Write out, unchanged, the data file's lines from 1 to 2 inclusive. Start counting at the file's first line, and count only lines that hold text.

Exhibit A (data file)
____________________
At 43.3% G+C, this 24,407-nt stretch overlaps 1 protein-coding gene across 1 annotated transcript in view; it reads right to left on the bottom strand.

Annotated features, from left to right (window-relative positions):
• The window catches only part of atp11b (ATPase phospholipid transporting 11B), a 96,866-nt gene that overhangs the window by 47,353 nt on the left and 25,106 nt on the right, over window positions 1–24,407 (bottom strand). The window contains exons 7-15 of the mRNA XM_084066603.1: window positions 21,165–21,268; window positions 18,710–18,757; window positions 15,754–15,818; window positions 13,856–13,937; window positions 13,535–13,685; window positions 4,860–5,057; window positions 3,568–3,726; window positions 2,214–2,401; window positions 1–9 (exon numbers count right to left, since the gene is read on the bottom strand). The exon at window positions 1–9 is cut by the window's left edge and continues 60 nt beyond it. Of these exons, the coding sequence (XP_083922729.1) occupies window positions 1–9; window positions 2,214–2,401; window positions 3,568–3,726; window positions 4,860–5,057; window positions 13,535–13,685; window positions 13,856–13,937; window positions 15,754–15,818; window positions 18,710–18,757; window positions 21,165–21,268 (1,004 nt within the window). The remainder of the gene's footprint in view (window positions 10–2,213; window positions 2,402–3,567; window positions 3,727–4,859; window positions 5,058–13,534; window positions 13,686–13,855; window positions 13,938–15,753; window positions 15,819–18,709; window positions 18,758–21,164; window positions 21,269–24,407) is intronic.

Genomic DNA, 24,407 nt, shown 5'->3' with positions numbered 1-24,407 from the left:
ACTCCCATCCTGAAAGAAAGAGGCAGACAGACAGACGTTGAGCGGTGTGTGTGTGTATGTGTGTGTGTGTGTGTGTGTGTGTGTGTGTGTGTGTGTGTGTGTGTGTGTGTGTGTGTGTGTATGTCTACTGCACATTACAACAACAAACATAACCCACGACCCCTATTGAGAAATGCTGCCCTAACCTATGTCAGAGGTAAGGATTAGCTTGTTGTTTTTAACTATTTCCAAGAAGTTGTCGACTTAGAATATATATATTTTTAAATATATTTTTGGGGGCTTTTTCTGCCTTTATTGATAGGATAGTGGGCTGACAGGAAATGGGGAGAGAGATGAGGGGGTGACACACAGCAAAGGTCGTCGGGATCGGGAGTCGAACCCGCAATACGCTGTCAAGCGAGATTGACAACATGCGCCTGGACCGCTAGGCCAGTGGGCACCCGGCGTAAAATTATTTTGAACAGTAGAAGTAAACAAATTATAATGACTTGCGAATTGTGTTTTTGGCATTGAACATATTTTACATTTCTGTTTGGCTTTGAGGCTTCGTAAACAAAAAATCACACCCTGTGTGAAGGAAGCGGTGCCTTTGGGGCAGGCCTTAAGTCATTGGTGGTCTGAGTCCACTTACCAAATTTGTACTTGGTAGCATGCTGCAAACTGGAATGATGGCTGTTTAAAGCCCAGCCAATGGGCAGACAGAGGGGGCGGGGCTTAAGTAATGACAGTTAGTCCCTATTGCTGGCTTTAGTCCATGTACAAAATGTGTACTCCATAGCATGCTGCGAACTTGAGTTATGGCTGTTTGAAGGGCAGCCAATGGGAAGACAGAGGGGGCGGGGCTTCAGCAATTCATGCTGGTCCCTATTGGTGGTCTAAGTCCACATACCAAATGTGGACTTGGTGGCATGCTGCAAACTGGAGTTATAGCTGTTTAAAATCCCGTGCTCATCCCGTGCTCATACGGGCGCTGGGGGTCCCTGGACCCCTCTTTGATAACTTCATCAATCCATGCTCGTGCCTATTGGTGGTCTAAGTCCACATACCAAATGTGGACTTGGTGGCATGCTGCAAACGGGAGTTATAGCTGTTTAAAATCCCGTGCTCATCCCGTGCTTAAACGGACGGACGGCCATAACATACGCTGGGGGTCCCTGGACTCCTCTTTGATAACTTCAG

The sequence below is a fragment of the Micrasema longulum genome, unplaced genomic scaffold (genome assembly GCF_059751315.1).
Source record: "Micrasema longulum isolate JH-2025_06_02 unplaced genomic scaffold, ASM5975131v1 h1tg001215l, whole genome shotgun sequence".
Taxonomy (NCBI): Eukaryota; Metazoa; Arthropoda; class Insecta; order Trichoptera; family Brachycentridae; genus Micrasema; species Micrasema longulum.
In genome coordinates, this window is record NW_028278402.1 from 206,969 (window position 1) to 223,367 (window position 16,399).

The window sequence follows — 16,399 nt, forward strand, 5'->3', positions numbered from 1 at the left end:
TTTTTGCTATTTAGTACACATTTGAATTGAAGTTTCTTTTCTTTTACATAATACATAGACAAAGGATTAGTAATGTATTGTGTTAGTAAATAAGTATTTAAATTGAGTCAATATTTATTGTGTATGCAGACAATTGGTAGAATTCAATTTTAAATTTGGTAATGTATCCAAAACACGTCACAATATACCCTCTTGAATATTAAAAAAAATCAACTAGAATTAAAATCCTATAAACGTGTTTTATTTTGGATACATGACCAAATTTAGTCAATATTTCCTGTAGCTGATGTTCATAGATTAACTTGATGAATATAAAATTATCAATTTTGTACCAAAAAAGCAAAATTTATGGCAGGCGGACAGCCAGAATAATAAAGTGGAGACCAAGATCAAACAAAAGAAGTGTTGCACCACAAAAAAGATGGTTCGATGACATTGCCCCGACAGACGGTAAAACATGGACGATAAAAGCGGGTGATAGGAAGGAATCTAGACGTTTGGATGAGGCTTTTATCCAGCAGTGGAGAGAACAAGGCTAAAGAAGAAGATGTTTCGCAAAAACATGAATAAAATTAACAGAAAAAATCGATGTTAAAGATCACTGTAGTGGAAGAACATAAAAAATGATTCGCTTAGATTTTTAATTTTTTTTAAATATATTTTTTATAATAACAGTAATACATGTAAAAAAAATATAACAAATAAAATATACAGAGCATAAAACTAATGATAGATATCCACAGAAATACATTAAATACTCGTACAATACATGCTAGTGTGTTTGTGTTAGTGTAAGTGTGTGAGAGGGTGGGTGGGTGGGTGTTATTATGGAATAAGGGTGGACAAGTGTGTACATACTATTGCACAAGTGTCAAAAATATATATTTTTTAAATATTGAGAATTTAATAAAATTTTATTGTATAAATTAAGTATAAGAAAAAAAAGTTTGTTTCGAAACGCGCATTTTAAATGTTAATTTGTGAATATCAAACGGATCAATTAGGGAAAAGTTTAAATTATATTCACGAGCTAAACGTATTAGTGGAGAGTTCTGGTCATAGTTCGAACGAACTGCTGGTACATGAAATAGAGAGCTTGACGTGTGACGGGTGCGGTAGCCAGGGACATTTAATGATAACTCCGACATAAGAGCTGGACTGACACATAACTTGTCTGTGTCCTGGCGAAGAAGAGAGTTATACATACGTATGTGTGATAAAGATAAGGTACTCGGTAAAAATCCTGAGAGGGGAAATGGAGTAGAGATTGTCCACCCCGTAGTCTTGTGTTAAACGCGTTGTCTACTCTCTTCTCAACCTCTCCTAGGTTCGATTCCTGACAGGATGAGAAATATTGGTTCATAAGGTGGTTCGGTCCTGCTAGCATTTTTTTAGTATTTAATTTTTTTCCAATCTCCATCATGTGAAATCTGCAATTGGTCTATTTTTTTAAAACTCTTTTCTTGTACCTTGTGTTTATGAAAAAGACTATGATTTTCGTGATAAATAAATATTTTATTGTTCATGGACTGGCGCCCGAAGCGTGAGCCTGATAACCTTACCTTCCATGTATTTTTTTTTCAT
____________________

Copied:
At 43.3% G+C, this 24,407-nt stretch overlaps 1 protein-coding gene across 1 annotated transcript in view; it reads right to left on the bottom strand.

Annotated features, from left to right (window-relative positions):